The New York Times knocks out a well-reported story on how computer-maker Dell shot itself in the foot by screwing its customers:

After the math department at the University of Texas noticed some of its Dell computers failing, Dell examined the machines. The company came up with an unusual reason for the computers’ demise: the school had overtaxed the machines by making them perform difficult math calculations.

Dell, however, had actually sent the university, in Austin, desktop PCs riddled with faulty electrical components that were leaking chemicals and causing the malfunctions.

Despite internal reports that estimated 97 percent of the 12 million relevant computers sold would go bad:

…Dell employees went out of their way to conceal these problems. In one e-mail exchange between Dell customer support employees concerning computers at the Simpson Thacher & Bartlett law firm, a Dell worker states, “We need to avoid all language indicating the boards were bad or had ‘issues’ per our discussion this morning.”

In other documents about how to handle questions around the faulty OptiPlex systems, Dell salespeople were told, “Don’t bring this to customer’s attention proactively” and “Emphasize uncertainty.”

All this happened while the company was cooking its books. That’s a corporate culture gone seriously awry.

Maybe Michael Dell should “shut it down and give the money back to the shareholders”.

— I like this Huffington Post Investigative Fund report showing college reporters (and everyone else) how to investigate their universities’ credit-card tie-ins. It’s part of a distributed reporting project, but it also works as a guide to doing your own story.

I sure could have used that as a cub reporter at my college paper when CBS reported that the University of Oklahoma got paid $1.3 million a year (plus 0.4 percent of every purchase) to allow a credit-card company on campus.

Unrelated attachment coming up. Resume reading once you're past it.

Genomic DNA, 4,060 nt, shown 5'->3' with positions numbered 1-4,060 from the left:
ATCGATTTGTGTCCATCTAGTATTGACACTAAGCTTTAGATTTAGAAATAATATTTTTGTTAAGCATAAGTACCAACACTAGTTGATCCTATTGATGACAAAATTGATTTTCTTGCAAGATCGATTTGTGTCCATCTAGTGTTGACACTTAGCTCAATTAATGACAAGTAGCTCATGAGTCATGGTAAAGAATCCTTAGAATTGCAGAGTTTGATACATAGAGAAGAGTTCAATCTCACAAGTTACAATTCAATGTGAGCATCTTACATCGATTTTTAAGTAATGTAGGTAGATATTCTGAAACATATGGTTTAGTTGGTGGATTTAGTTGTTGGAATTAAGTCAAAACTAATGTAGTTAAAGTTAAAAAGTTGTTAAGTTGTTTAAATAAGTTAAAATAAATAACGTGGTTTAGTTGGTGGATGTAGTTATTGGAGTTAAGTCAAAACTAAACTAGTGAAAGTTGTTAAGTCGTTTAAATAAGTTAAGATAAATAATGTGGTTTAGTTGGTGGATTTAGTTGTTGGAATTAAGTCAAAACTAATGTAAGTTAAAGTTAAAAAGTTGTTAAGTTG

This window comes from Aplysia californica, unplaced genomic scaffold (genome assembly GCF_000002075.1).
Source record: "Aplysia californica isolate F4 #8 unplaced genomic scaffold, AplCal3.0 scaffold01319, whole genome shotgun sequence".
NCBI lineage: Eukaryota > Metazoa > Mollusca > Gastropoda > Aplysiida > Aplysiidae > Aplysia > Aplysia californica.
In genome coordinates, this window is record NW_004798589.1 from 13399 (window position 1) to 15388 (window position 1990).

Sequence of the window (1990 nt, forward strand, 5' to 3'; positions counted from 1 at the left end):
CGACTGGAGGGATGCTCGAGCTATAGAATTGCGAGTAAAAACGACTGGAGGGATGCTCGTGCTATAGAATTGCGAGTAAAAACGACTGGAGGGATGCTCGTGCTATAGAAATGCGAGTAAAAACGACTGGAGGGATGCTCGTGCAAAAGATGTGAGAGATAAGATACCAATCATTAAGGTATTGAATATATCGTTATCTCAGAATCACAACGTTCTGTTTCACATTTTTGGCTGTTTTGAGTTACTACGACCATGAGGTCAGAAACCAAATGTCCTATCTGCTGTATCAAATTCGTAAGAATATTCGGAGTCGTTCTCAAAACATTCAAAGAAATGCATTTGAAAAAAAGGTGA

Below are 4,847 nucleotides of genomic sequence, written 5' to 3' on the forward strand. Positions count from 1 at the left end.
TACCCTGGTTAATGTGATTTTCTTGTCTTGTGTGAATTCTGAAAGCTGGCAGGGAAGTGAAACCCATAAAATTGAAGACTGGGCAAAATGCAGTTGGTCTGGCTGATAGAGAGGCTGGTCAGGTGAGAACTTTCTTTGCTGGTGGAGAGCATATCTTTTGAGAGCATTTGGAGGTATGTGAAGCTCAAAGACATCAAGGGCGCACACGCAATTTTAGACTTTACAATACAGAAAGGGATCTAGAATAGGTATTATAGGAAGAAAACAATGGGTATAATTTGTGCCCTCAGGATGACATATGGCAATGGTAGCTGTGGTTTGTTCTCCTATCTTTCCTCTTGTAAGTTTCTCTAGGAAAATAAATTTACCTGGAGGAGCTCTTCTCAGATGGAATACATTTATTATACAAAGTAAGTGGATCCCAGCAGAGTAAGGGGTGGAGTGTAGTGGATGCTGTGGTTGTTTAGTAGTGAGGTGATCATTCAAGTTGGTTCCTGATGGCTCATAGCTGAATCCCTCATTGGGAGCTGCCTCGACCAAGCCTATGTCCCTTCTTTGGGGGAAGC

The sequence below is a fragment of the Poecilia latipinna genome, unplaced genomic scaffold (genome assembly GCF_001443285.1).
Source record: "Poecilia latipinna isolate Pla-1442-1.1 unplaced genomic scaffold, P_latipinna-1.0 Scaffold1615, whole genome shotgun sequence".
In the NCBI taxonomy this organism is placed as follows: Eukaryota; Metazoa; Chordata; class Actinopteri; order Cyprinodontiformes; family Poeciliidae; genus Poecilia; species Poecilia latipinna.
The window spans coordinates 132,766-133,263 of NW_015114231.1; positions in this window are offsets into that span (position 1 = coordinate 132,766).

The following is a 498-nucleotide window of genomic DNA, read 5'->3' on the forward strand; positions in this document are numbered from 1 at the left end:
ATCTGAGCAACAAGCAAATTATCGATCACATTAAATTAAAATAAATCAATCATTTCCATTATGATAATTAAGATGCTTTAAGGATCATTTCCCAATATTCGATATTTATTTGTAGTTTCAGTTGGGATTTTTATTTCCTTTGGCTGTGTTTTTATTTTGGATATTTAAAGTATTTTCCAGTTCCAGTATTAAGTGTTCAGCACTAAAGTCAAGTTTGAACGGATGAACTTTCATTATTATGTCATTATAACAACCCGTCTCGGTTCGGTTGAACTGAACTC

This is kind of an investigation in a box. More, please.

Reuters reports that the SEC’s revolving door is swinging freely with the hedge-fund industry:

Hedge fund manager John Paulson in June tapped former SEC chairman Harvey Pitt and former commissioner Roel Campos as outside directors at some funds run by his $35 billion firm, to help beef up compliance and governance operations.

Earlier this year, Pitt plus former SEC Commissioners Aulana Peters and Joseph Grundfest signed on as advisers to Israel Englander’s $7.8 billion Millennium Management hedge fund. Former SEC Chairman Arthur Levitt also is doing his fair share of consulting work for private equity firms and hedge funds.

The high-profile consulting assignments are raising eyebrows of some on Wall Street and Capitol Hill, who worry hedge fund managers may be trying to find ways to influence or lean on regulators. Critics see the move by hedge funds to rent-a-regulator as just one more example of the historic revolving door between government agencies and Wall Street.

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Ryan Chittum is a former Wall Street Journal reporter, and deputy editor of The Audit, CJR's business section. If you see notable business journalism, give him a heads-up at rc2538@columbia.edu. Follow him on Twitter at @ryanchittum.